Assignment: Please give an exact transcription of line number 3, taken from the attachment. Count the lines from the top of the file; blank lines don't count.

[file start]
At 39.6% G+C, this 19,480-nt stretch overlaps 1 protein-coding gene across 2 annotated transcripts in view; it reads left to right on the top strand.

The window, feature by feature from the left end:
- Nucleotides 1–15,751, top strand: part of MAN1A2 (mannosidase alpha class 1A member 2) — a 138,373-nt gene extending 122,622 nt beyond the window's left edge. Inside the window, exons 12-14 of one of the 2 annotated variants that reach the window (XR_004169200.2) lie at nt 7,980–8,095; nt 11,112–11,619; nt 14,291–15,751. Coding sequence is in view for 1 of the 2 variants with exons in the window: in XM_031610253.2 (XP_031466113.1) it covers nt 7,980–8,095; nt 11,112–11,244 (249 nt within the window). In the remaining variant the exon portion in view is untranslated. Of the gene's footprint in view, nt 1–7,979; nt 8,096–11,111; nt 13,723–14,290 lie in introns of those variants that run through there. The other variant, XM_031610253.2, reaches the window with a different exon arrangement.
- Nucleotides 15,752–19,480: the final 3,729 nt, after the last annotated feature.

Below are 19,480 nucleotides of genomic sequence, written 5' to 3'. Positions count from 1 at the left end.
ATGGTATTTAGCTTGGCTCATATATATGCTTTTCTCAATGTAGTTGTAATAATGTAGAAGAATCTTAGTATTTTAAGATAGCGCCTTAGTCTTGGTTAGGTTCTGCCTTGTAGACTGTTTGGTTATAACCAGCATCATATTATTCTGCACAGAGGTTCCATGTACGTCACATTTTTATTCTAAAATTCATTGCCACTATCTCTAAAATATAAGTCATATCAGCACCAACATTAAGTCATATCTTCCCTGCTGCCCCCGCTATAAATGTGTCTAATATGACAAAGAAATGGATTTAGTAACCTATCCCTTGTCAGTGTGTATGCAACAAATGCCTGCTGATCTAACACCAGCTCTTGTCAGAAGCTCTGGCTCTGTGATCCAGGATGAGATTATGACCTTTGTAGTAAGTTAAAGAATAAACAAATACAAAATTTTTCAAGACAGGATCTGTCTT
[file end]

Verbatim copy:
- Nucleotides 1–15,751, top strand: part of MAN1A2 (mannosidase alpha class 1A member 2) — a 138,373-nt gene extending 122,622 nt beyond the window's left edge. Inside the window, exons 12-14 of one of the 2 annotated variants that reach the window (XR_004169200.2) lie at nt 7,980–8,095; nt 11,112–11,619; nt 14,291–15,751. Coding sequence is in view for 1 of the 2 variants with exons in the window: in XM_031610253.2 (XP_031466113.1) it covers nt 7,980–8,095; nt 11,112–11,244 (249 nt within the window). In the remaining variant the exon portion in view is untranslated. Of the gene's footprint in view, nt 1–7,979; nt 8,096–11,111; nt 13,723–14,290 lie in introns of those variants that run through there. The other variant, XM_031610253.2, reaches the window with a different exon arrangement.